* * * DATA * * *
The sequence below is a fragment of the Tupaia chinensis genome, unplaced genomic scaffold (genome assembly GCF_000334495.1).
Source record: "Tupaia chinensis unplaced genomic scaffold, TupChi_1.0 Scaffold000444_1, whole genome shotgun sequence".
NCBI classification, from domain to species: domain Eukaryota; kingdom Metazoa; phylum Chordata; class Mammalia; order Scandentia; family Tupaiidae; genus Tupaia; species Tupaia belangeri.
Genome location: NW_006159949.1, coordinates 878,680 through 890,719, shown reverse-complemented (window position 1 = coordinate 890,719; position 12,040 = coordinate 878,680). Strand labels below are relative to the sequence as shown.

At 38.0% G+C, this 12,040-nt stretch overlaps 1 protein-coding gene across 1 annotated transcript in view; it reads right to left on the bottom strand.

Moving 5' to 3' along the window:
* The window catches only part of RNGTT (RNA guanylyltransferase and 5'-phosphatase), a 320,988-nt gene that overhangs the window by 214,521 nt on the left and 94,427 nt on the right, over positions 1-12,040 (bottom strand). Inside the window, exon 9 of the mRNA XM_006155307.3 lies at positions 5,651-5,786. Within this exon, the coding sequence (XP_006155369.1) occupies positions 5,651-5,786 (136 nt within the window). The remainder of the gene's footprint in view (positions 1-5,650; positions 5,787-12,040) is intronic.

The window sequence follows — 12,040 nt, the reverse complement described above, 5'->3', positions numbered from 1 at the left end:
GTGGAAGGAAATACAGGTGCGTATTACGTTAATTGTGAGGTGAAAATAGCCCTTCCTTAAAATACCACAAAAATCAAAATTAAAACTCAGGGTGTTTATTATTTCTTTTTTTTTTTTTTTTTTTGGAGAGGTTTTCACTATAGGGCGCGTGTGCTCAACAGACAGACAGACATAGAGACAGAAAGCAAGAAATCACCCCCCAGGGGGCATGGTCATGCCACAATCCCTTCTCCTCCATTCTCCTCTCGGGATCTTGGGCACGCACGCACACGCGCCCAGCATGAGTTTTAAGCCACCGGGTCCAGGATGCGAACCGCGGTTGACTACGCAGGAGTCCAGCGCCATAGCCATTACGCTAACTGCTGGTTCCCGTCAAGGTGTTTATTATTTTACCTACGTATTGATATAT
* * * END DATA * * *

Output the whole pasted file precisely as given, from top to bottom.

The sequence below is a fragment of the Tupaia chinensis genome, unplaced genomic scaffold (genome assembly GCF_000334495.1).
Source record: "Tupaia chinensis unplaced genomic scaffold, TupChi_1.0 Scaffold000444_1, whole genome shotgun sequence".
NCBI classification, from domain to species: domain Eukaryota; kingdom Metazoa; phylum Chordata; class Mammalia; order Scandentia; family Tupaiidae; genus Tupaia; species Tupaia belangeri.
Genome location: NW_006159949.1, coordinates 878,680 through 890,719, shown reverse-complemented (window position 1 = coordinate 890,719; position 12,040 = coordinate 878,680). Strand labels below are relative to the sequence as shown.

At 38.0% G+C, this 12,040-nt stretch overlaps 1 protein-coding gene across 1 annotated transcript in view; it reads right to left on the bottom strand.

Moving 5' to 3' along the window:
* The window catches only part of RNGTT (RNA guanylyltransferase and 5'-phosphatase), a 320,988-nt gene that overhangs the window by 214,521 nt on the left and 94,427 nt on the right, over positions 1-12,040 (bottom strand). Inside the window, exon 9 of the mRNA XM_006155307.3 lies at positions 5,651-5,786. Within this exon, the coding sequence (XP_006155369.1) occupies positions 5,651-5,786 (136 nt within the window). The remainder of the gene's footprint in view (positions 1-5,650; positions 5,787-12,040) is intronic.

The window sequence follows — 12,040 nt, the reverse complement described above, 5'->3', positions numbered from 1 at the left end:
GTGGAAGGAAATACAGGTGCGTATTACGTTAATTGTGAGGTGAAAATAGCCCTTCCTTAAAATACCACAAAAATCAAAATTAAAACTCAGGGTGTTTATTATTTCTTTTTTTTTTTTTTTTTTTGGAGAGGTTTTCACTATAGGGCGCGTGTGCTCAACAGACAGACAGACATAGAGACAGAAAGCAAGAAATCACCCCCCAGGGGGCATGGTCATGCCACAATCCCTTCTCCTCCATTCTCCTCTCGGGATCTTGGGCACGCACGCACACGCGCCCAGCATGAGTTTTAAGCCACCGGGTCCAGGATGCGAACCGCGGTTGACTACGCAGGAGTCCAGCGCCATAGCCATTACGCTAACTGCTGGTTCCCGTCAAGGTGTTTATTATTTTACCTACGTATTGATATAT